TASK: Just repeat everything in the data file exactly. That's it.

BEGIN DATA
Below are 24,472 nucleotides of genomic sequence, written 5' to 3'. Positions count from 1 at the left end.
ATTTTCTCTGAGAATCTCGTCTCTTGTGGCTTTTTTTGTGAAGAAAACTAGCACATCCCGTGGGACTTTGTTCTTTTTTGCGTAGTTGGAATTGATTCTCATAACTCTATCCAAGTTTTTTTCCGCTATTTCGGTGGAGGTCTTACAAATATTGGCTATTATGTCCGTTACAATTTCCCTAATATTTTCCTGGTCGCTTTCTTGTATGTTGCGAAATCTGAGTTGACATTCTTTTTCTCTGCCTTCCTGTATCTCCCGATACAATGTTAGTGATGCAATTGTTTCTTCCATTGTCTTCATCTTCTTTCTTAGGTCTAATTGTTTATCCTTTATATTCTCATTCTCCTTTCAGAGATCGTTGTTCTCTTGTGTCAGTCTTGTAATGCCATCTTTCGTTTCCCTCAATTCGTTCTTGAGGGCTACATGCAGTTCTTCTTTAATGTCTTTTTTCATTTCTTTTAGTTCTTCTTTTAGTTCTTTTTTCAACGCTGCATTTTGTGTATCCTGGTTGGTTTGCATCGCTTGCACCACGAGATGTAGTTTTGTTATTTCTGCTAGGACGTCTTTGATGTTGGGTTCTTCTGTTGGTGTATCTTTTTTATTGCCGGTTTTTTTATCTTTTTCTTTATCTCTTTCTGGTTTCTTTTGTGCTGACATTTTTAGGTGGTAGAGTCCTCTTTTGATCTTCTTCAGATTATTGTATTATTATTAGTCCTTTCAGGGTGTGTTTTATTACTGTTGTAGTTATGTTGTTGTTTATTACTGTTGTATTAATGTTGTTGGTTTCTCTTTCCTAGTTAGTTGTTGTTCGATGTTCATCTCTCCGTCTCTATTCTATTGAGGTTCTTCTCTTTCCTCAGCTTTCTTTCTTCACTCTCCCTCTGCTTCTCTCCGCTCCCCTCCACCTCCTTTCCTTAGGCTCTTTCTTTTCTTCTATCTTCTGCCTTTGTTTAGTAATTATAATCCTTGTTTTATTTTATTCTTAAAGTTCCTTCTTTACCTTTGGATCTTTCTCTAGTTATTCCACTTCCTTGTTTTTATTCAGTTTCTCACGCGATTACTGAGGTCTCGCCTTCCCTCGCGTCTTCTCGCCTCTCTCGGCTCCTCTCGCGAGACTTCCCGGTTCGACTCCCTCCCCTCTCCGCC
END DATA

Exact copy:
Below are 24,472 nucleotides of genomic sequence, written 5' to 3'. Positions count from 1 at the left end.
ATTTTCTCTGAGAATCTCGTCTCTTGTGGCTTTTTTTGTGAAGAAAACTAGCACATCCCGTGGGACTTTGTTCTTTTTTGCGTAGTTGGAATTGATTCTCATAACTCTATCCAAGTTTTTTTCCGCTATTTCGGTGGAGGTCTTACAAATATTGGCTATTATGTCCGTTACAATTTCCCTAATATTTTCCTGGTCGCTTTCTTGTATGTTGCGAAATCTGAGTTGACATTCTTTTTCTCTGCCTTCCTGTATCTCCCGATACAATGTTAGTGATGCAATTGTTTCTTCCATTGTCTTCATCTTCTTTCTTAGGTCTAATTGTTTATCCTTTATATTCTCATTCTCCTTTCAGAGATCGTTGTTCTCTTGTGTCAGTCTTGTAATGCCATCTTTCGTTTCCCTCAATTCGTTCTTGAGGGCTACATGCAGTTCTTCTTTAATGTCTTTTTTCATTTCTTTTAGTTCTTCTTTTAGTTCTTTTTTCAACGCTGCATTTTGTGTATCCTGGTTGGTTTGCATCGCTTGCACCACGAGATGTAGTTTTGTTATTTCTGCTAGGACGTCTTTGATGTTGGGTTCTTCTGTTGGTGTATCTTTTTTATTGCCGGTTTTTTTATCTTTTTCTTTATCTCTTTCTGGTTTCTTTTGTGCTGACATTTTTAGGTGGTAGAGTCCTCTTTTGATCTTCTTCAGATTATTGTATTATTATTAGTCCTTTCAGGGTGTGTTTTATTACTGTTGTAGTTATGTTGTTGTTTATTACTGTTGTATTAATGTTGTTGGTTTCTCTTTCCTAGTTAGTTGTTGTTCGATGTTCATCTCTCCGTCTCTATTCTATTGAGGTTCTTCTCTTTCCTCAGCTTTCTTTCTTCACTCTCCCTCTGCTTCTCTCCGCTCCCCTCCACCTCCTTTCCTTAGGCTCTTTCTTTTCTTCTATCTTCTGCCTTTGTTTAGTAATTATAATCCTTGTTTTATTTTATTCTTAAAGTTCCTTCTTTACCTTTGGATCTTTCTCTAGTTATTCCACTTCCTTGTTTTTATTCAGTTTCTCACGCGATTACTGAGGTCTCGCCTTCCCTCGCGTCTTCTCGCCTCTCTCGGCTCCTCTCGCGAGACTTCCCGGTTCGACTCCCTCCCCTCTCCGCC